Dump-It-In Hardtack

I first heard about hardtack as a child when reading stories of American pioneers. In my child’s mind I pictured these rugged pioneers bouncing along in their covered wagons, each one gnawing on their own rock-hard cracker the size of a medium pizza. I also read other long-ago stories with sailors and soldiers eating hardtack for every meal.

This food that everyone ate, but nobody seemed to like, captivated me. What did hardtack taste like? Would I like it? Was it really too hard to bite or chew?

The fascination with this hard cracker stayed with me. Then I started backpacking last year and needed take-along food that wouldn’t spoil. Hardtack came to mind. Certainly there had to be a recipe for it on the Internet.

And recipes there were. Not just one, but many. Although amounts varied, the ingredients in hardtack recipes stayed the same:  Flour, Salt and Water.

True to my dump-it-in cooking tendencies, my hardtack would have more than those three ingredients. And, since this would be taken on the trail I wanted it as nutritious as possible.

IMG_2774I used whole wheat flour in place of white, but actually measured and added the recipe’s amount of salt. Then I rummaged through my cupboards and pantry and pulled out chia seeds, soy flour, rye flour, sesame seeds, flax, and corn meal. After mixing dry ingredients together, I added the water.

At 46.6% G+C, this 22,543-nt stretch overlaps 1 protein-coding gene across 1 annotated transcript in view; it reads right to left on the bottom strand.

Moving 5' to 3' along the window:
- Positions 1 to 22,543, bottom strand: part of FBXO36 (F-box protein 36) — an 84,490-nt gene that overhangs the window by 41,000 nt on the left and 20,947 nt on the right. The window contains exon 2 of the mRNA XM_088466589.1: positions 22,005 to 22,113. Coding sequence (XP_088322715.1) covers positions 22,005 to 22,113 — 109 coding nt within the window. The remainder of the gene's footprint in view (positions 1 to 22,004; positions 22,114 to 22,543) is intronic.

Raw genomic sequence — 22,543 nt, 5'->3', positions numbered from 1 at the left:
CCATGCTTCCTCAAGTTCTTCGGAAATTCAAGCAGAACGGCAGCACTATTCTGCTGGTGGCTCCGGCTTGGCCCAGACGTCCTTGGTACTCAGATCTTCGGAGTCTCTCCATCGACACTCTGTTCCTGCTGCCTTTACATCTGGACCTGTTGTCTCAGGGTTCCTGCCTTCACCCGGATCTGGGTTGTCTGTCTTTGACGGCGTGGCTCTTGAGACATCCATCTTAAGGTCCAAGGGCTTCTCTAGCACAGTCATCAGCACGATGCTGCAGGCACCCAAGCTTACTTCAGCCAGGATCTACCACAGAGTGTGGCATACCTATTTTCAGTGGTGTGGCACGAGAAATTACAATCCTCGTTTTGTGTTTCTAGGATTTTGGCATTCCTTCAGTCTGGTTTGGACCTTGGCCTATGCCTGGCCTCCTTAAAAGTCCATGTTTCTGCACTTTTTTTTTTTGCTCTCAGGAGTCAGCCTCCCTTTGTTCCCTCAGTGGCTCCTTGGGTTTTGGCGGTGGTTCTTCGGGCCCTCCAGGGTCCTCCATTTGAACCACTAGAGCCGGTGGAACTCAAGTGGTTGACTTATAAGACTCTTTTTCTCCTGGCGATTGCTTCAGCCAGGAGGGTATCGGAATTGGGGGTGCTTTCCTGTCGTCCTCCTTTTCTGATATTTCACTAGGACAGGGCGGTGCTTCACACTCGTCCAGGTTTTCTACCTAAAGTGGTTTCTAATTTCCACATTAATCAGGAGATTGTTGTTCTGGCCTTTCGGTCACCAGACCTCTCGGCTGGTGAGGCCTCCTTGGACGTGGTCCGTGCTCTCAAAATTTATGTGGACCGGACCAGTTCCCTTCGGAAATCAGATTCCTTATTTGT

IMG_2794Although the recipe said to roll the dough out to ½” thickness, I flattened it to ¼”. Instead of cutting the dough into 3” squares before baking, I cut it into bite size pieces–easier to eat on the trail. (This also necessitated a shorter baking time.)  I used a fork to poke holes in the dough, then baked it.

IMG_2800The dump-it-in hardtack tastes good and it’s ready for the trail. I pop a piece in my mouth and suck on it until soft enough to chew.

basic recipe for hardtack is given below. Try it, experiment. Have fun!

Mix together 5 cups flour (NOT self-rising), 2 cups water, and 3 teaspoons salt. The mixture will remain somewhat dry but more water can be added if needed.

IMG_2791Roll out to ½” thickness and try to keep it in the shape of a rectangle. Cut into 3” squares. Poke holes in both sides.

Place on an ungreased baking sheet (non-stick works best) and bake at 375°F (350°F for convection oven) for 30 minutes. Remove from oven, flip over the pieces and then bake another 30 minutes.

When done baking, let it sit on cooling racks for a few days to harden and dry completely. Store in airtight containers. To eat, soak in water for about 15-20 minutes. Blot off excess water and fry with hot oil in a skillet.

Eat as is or be creative, adding: Cheese, Pancake Syrup, Sugar & Cinnamon, or Whatever.

http://www.countrygrandmother.wordpress.com

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About Kathie Mitchell

Kathie enjoys country living, time with family, playing cornet in community bands, crafts, gardening, and writing.
This entry was posted in Country Living, day hike, Food, Uncategorized and tagged , , , , , , , . Bookmark the permalink.

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